February 27, 2013

The Wednesday Wrap: Feb. 27, 2013

Each Wednesday, The Wrap
presents a compilation of recent noteworthy commercial real estate stories from
a variety of publications. Below are five stories that caught our eyes in
recent days.

“Commercial Real Estate Forecast Shows
Lower Vacancies, Higher Rents”
by Carisa Chappell of REIT.com.

Vacancy rates
are trending downward in each of the commercial real estate sectors, according
to the quarterly commercial real estate forecast from the National
Association of Realtors (NAR).

NAR is
projecting positive net absorption and rent growth in 2013 for the office,
industrial, retail and multifamily markets, according to NAR's chief
economist Lawrence Yun. 

commercial real estate leasing activity continued to grow in most markets
during the closing months of 2012, which is modestly lowering vacancy rates in
all of the commercial sectors early this year,” Yun told REIT.com.

“Office Supplies Merger Likely to Present
Challenge to Landlords”

by Elaine Misonzhnik of Retail Traffic.

Amid struggling
times for office-supply retailers, OfficeMax and Office Depot announced a plan
last week to merge the two companies. But market observers are speculating the
merger will cause problems for landlords. 

Office Depot
estimates that the merger will result in anywhere from $400 million to $600
million in annual cost synergies by the third year, according to a press
release. A significant portion of those dollars is likely to come from store
closings, according to Morningstar analyst Liang Feng. At least 100 or 200
stores will be closed over the next few years, Feng estimates.

The large
spaces left vacant by the closings could be problematic for landlords, as most
big-box retailers have been downsizing lately, Lew Kornberg of Jones Lang
LaSalle told Misonzhnik.

“Big Real-Estate Firms Are Going to School” by Dawn Wotapka of The Wall Street

Some of the
biggest names in real estate — from Lennar Corp. to Brandywine Realty Trust — are
investing in housing for college students, Wotapka reports.

Real-estate firms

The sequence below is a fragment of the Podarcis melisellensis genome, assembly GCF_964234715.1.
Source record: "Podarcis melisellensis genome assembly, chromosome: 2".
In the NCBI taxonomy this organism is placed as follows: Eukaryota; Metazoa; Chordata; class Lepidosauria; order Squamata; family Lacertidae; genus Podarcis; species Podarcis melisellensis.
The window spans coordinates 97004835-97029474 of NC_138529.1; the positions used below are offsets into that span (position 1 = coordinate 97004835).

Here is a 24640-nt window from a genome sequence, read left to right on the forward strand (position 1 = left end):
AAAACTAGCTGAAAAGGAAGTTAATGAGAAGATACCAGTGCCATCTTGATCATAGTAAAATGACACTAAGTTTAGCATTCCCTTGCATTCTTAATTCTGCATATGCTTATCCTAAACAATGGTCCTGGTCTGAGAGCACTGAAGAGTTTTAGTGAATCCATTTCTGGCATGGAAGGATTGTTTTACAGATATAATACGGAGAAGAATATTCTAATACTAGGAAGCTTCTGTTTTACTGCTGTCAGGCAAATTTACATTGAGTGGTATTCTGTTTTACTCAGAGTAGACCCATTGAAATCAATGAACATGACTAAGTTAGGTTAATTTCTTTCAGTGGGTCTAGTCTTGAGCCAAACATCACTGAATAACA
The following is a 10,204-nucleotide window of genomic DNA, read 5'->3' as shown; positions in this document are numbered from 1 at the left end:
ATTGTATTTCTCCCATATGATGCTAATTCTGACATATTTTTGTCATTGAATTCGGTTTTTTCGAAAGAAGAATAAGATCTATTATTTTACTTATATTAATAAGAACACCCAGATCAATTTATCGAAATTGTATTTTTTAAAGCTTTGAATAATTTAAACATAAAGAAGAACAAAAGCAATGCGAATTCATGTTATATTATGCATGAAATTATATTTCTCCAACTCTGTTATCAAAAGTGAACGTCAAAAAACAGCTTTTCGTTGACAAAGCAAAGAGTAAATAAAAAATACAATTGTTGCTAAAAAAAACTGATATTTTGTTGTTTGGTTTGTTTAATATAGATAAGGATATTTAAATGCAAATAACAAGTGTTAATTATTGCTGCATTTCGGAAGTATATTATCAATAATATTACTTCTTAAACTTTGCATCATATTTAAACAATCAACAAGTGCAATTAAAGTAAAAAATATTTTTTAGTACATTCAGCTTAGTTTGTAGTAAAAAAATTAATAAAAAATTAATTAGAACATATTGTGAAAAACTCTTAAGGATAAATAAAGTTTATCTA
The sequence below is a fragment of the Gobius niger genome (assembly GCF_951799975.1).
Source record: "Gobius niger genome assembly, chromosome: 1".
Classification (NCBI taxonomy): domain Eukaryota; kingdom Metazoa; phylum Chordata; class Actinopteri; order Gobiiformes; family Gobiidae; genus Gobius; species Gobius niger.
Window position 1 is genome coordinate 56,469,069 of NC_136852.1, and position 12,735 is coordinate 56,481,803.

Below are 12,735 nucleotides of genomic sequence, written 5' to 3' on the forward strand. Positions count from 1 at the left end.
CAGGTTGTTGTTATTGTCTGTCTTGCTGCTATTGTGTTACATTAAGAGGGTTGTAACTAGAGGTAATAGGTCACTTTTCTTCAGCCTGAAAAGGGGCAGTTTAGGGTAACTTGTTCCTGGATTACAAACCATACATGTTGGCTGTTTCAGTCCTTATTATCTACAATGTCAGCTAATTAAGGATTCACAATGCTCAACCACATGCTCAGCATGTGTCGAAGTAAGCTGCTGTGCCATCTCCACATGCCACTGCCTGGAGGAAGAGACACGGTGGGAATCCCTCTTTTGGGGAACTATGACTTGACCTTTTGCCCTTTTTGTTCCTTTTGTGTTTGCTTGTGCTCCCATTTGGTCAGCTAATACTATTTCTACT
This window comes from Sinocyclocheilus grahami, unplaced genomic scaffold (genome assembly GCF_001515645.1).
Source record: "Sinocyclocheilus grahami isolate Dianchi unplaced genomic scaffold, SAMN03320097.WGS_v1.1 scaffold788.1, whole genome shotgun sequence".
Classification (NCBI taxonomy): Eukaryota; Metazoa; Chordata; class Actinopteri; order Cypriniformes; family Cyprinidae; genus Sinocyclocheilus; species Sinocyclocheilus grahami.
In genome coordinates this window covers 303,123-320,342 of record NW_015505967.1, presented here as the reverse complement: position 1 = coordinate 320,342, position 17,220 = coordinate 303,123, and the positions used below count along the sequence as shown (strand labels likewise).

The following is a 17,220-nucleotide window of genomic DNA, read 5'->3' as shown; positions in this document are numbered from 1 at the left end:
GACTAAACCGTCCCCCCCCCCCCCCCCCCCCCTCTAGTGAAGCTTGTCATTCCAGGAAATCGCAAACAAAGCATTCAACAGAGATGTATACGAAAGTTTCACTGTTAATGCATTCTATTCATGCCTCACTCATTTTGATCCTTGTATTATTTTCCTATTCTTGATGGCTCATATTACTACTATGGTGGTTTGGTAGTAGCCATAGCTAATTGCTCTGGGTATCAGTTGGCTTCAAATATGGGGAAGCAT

are looking to diversify into areas considered less sensitive to economic
downturns, Wotapka notes. During the recession, single-family homes declined,
and apartment landlords were forced to reduce rent, while student-housing
landlords were able to raise rent.

As newcomers come
in to the sector, established players are buying up properties rapidly in order
to remain competitive, Wotapka reports. 

Analysts are
concerned that new investors are unaware of the hidden risks and costs in
student housing, which requires more maintenance and management oversight than typical
apartments do, Wotapka notes.

“Self Storage Gains Cachet as Values Rise” by A.D. Pruitt of The Wall Street Journal.

facilities are the subject of increased investor interest, Pruitt reports.

Just 10 months
ago, cap rates on storage space were near 7 percent, generally several
percentage points higher than cap rates on most other types of commercial real
estate, according to Green Street Advisors.

But recent
activity by Acadia Realty Trust, which sold 14 self-storage properties for
about $300 million and a cap rate of 5.5 percent, showed that self-storage cap
rates are now quite competitive, Pruitt notes.

Although pinched
during the recession, self-storage now has record-high occupancy rates around
90 percent. Landlords have raised rents about 5 percent on existing tenants
over the past couple of years, according to Pruitt.

“Home Prices in 20 U.S. Cities Increase by
Most Since 2006”
Michelle Jamrisko of Bloomberg.

S&P/Case-Shiller index of property values, which measures home values in 20
U.S. cities, increased 6.8 percent in December on a year-over-year basis, the
biggest such gain since July 2006. Nineteen of 20 cities in the index showed
gains in property values.

Atlanta and
Detroit saw their biggest year-over-year gains since 1991, Jamrisko reports.
Las Vegas and Los Angeles had the biggest month-over-month gains.

Only New York
saw houses losing value, dropping 0.5 percent last year.

Connect with us and experience the difference